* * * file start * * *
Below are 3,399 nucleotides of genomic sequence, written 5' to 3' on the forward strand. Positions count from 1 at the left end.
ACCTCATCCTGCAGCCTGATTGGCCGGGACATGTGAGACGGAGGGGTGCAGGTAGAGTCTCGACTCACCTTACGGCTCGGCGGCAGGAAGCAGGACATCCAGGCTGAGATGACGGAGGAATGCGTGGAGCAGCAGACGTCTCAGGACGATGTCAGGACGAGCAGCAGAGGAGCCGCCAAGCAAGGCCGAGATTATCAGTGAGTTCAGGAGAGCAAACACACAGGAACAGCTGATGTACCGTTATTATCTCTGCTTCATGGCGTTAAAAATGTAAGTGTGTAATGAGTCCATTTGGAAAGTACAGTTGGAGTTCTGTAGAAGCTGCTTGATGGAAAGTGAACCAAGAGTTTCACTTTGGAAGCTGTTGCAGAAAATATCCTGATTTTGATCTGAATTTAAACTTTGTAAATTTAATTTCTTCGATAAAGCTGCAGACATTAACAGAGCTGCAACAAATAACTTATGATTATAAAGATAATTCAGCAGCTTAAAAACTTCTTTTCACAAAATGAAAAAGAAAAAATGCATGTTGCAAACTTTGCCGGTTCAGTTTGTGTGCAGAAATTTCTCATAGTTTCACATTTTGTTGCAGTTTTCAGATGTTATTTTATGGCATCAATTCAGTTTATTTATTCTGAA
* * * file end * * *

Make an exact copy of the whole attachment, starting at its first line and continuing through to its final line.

Below are 3,399 nucleotides of genomic sequence, written 5' to 3' on the forward strand. Positions count from 1 at the left end.
ACCTCATCCTGCAGCCTGATTGGCCGGGACATGTGAGACGGAGGGGTGCAGGTAGAGTCTCGACTCACCTTACGGCTCGGCGGCAGGAAGCAGGACATCCAGGCTGAGATGACGGAGGAATGCGTGGAGCAGCAGACGTCTCAGGACGATGTCAGGACGAGCAGCAGAGGAGCCGCCAAGCAAGGCCGAGATTATCAGTGAGTTCAGGAGAGCAAACACACAGGAACAGCTGATGTACCGTTATTATCTCTGCTTCATGGCGTTAAAAATGTAAGTGTGTAATGAGTCCATTTGGAAAGTACAGTTGGAGTTCTGTAGAAGCTGCTTGATGGAAAGTGAACCAAGAGTTTCACTTTGGAAGCTGTTGCAGAAAATATCCTGATTTTGATCTGAATTTAAACTTTGTAAATTTAATTTCTTCGATAAAGCTGCAGACATTAACAGAGCTGCAACAAATAACTTATGATTATAAAGATAATTCAGCAGCTTAAAAACTTCTTTTCACAAAATGAAAAAGAAAAAATGCATGTTGCAAACTTTGCCGGTTCAGTTTGTGTGCAGAAATTTCTCATAGTTTCACATTTTGTTGCAGTTTTCAGATGTTATTTTATGGCATCAATTCAGTTTATTTATTCTGAA